Making Friends with Reality
CrossFit is amazing; it does incredible things for the body and the mind. An appropriate amount of stress and intensity leads to mental toughness and a body that is more resilient, fit and stronger. CrossFit also has a bad rap for being a sport that leads to injury. We have all heard it, “I don’t want to try CrossFit because I don’t want to get hurt”. As much as it pains me to say, there is some truth to this argument. CrossFit is a sport of progression; learn to lift, try to lift more, faster. Learn kipping pull-ups so you can do more, faster. CF athletes tend to be driven, results oriented, and slightly obsessive. There is pressure, whether external or internal, to go heavier, move faster, and to progress to the next level. This drive helps make CrossFit the successful beast that it is, but that same drive can lead to injury.
Let’s face it, what is good for our bodies is not always sexy. In our gym, we regularly perform a series of shoulder exercises that are excellent for injury prevention. They are extremely effective and are challenging to get through. What’s the problem? We use 2.5 – 5 pounds, sometimes even 1 pound. Not sexy; no one is posting videos of themselves doing these on Instagram. Glute bridges, back extensions, weighted planks, barbell rows, walking around with a sandbag, none of these exercises are glamorous. As a result, most CrossFit gyms don’t program them; even if they did, many CrossFitters would give them a hard pass.
Why should we care? You should care because most CrossFitters do not earn their positions. We jump to movements and weights very prematurely, without doing any of the basic foundational work. An Olympic weightlifter integrates back strengthening exercises into their training three times a week, most CrossFitters do none. To move heavy weights correctly and effectively, lifters need an incredibly strong posterior chain, without this, injury is waiting to happen. Gymnasts work on strict strength and flexibility for years before they attempt the more complex movements. CrossFitters brag about getting kipping pull-ups or handstand pushups before they can do a single strict one. It is possible to do CrossFit and stay safe. This means listening to your coaches, especially when they want to scale you, it means not shrugging off accessory work, and putting just as much effort into side work as you do the workout of the day. Your coaches care about you, but you need to care about you too.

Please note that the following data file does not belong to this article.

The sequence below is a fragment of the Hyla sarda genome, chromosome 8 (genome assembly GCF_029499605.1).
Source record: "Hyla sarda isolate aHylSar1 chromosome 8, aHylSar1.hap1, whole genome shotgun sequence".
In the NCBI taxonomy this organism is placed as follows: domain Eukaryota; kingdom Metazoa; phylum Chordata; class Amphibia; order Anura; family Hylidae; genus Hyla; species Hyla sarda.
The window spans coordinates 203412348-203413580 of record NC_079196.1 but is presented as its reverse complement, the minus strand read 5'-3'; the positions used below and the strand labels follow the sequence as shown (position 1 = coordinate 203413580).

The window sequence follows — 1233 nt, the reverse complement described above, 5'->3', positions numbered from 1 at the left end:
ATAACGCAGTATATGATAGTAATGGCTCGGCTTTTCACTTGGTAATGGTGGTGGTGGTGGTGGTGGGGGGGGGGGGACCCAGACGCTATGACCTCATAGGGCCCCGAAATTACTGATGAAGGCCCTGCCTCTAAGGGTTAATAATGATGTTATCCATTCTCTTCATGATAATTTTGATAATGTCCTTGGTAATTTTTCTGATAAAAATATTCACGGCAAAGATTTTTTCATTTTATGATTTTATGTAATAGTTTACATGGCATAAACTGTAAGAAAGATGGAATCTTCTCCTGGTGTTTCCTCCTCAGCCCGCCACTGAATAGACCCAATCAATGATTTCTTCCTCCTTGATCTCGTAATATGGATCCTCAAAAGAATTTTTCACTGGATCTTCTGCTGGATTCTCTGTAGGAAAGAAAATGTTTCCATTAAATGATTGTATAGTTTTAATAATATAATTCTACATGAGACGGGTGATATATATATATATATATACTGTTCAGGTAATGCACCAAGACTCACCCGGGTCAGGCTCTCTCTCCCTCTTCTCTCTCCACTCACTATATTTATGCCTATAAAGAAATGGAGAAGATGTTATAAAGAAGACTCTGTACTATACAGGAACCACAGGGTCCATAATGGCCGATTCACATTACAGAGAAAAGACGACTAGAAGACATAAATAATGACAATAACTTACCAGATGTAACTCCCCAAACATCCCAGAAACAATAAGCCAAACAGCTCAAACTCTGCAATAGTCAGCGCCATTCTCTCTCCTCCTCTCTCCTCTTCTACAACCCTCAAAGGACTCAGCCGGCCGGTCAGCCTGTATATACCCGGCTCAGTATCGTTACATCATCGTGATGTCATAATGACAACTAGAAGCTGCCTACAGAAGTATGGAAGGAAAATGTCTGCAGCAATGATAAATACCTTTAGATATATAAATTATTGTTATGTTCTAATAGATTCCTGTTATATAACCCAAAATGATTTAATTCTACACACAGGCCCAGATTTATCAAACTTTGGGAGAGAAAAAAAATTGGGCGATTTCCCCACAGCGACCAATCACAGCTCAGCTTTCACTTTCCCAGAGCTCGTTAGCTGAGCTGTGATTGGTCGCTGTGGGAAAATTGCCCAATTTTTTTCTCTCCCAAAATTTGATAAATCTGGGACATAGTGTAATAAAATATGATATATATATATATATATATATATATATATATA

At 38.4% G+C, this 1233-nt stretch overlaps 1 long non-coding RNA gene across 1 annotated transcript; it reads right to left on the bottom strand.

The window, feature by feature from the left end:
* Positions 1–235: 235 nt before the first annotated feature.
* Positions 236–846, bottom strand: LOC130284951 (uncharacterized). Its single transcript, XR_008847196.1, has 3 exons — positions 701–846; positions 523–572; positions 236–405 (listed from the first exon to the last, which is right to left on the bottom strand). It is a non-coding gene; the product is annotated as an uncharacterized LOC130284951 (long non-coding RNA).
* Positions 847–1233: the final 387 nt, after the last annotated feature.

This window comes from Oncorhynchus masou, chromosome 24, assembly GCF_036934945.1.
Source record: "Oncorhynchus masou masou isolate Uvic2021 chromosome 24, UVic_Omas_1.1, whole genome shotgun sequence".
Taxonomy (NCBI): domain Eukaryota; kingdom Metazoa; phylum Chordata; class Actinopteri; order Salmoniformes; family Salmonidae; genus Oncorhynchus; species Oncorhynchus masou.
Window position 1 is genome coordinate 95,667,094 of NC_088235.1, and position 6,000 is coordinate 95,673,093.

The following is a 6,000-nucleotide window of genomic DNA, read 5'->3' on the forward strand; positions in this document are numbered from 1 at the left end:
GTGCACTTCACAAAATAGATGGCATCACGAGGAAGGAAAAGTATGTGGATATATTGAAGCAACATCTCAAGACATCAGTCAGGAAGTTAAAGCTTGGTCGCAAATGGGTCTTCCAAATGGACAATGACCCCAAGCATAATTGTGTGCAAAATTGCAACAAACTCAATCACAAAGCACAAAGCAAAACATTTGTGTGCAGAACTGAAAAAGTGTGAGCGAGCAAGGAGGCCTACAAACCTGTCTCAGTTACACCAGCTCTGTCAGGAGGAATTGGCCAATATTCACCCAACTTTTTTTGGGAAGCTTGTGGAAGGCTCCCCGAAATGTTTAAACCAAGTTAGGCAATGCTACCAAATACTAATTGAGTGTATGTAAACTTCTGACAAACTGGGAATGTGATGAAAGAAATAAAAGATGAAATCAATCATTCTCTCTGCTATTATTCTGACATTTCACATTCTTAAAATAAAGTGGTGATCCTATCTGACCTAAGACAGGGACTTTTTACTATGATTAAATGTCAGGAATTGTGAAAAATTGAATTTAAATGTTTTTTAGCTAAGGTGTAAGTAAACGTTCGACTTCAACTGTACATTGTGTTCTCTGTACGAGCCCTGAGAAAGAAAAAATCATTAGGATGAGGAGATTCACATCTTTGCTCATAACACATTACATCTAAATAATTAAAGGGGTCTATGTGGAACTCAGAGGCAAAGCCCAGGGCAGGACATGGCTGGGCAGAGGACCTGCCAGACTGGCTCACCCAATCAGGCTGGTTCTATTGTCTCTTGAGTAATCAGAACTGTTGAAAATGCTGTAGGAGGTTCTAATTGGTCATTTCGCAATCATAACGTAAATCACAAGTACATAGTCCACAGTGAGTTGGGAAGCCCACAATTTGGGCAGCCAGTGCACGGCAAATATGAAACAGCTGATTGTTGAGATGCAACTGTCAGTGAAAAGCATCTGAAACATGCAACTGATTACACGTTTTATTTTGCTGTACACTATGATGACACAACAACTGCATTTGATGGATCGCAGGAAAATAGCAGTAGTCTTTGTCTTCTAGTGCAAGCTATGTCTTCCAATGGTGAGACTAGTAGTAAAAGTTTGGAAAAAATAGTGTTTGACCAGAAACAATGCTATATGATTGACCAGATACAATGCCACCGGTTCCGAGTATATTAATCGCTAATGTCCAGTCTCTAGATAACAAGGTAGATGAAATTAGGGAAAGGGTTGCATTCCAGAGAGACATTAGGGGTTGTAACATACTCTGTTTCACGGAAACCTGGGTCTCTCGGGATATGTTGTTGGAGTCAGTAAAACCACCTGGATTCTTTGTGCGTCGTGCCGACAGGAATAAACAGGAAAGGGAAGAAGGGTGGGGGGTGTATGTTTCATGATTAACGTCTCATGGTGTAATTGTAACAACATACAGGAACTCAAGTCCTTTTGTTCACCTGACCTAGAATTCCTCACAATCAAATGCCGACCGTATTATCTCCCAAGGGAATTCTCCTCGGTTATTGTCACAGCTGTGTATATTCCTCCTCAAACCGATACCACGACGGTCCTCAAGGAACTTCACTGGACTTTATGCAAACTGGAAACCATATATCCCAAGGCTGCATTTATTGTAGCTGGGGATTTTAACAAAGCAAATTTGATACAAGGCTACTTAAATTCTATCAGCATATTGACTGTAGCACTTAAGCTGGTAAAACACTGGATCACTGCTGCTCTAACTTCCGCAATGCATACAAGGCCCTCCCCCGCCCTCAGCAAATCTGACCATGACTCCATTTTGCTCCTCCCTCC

Let’s not be neglectful of our bodies for the sake of our ego. Let’s do the grunt work. Let’s prioritize excellent movement patterns over numbers. Let’s fix imbalances. Let’s get to a place in our training where we feel good and can respond to stress in a positive way. Let’s get comfortable with the idea that these movements take time and it is okay if we are moving a little slower than our peers. Let’s work smarter, not harder. Protect your body, it is capable of incredible things, especially if it is nurtured and given time to adapt.